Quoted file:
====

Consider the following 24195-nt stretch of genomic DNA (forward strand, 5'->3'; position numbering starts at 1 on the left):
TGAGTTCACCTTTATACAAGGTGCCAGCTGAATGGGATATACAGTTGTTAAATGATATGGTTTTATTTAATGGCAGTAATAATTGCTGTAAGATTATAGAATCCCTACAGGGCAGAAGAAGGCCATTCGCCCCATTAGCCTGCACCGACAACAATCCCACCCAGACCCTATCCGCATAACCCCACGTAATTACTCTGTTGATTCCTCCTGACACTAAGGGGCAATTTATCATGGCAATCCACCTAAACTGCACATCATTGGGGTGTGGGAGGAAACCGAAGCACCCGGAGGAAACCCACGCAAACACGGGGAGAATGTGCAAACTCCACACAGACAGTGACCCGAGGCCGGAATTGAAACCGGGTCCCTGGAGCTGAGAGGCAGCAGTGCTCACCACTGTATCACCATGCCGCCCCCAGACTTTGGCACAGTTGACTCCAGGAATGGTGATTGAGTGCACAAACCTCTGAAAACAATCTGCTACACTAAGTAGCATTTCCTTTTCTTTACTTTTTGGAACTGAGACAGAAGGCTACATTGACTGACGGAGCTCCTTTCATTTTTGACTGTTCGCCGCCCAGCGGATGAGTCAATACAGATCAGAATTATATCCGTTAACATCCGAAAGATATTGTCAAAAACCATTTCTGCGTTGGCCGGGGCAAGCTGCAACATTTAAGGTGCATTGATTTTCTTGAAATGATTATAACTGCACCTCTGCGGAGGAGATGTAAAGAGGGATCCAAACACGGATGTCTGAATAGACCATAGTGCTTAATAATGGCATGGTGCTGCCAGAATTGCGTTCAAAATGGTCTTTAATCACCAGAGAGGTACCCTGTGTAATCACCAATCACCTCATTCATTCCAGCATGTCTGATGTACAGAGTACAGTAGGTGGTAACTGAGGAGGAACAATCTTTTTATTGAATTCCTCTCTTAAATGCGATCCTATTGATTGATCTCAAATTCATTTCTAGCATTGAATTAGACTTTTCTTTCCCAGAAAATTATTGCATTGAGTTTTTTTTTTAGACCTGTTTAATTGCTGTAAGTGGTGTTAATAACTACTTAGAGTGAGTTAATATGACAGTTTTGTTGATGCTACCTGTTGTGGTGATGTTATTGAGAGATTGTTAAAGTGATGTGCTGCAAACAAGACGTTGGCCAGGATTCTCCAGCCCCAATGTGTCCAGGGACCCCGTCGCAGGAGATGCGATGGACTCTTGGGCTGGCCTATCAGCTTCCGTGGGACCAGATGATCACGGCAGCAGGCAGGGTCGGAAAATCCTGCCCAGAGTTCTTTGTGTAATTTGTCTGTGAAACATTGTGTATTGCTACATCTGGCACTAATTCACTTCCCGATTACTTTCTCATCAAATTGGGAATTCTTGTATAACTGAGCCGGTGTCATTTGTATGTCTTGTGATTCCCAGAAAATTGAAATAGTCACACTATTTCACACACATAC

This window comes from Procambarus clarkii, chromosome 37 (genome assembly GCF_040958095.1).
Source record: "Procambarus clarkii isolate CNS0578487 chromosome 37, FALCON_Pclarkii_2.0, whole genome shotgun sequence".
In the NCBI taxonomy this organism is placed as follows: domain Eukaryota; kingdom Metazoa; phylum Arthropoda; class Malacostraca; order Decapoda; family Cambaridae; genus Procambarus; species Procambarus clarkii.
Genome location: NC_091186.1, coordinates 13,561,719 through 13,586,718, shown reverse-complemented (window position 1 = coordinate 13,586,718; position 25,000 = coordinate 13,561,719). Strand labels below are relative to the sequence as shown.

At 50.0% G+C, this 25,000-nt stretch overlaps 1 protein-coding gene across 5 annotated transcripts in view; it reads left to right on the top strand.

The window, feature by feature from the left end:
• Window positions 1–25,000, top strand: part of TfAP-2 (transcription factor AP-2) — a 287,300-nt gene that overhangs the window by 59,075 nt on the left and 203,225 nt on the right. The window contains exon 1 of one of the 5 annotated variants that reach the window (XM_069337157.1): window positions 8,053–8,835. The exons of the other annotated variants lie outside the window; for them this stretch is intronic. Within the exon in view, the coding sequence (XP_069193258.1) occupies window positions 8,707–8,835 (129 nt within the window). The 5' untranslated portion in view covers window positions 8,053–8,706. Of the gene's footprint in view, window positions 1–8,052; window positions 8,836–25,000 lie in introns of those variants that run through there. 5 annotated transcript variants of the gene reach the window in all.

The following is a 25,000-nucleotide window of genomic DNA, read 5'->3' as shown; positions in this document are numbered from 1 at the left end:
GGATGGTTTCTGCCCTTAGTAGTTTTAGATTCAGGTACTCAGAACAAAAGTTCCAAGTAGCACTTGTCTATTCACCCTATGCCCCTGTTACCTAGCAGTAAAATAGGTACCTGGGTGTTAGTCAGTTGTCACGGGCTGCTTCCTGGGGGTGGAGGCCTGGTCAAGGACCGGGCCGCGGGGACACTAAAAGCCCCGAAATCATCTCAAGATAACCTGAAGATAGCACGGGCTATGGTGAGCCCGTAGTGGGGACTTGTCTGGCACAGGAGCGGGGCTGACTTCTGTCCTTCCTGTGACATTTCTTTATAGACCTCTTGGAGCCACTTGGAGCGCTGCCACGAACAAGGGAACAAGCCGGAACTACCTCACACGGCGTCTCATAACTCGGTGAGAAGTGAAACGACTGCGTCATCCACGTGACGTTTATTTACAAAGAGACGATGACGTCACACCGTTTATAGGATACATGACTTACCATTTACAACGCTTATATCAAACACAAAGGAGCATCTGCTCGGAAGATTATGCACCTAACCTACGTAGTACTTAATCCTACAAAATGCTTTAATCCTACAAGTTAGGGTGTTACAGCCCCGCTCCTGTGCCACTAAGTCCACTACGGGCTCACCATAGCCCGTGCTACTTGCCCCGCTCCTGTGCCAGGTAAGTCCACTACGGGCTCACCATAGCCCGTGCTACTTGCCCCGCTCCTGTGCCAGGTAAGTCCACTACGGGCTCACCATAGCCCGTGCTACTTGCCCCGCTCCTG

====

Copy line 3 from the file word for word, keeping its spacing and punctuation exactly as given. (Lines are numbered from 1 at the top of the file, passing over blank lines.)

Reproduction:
This window comes from Procambarus clarkii, chromosome 37 (genome assembly GCF_040958095.1).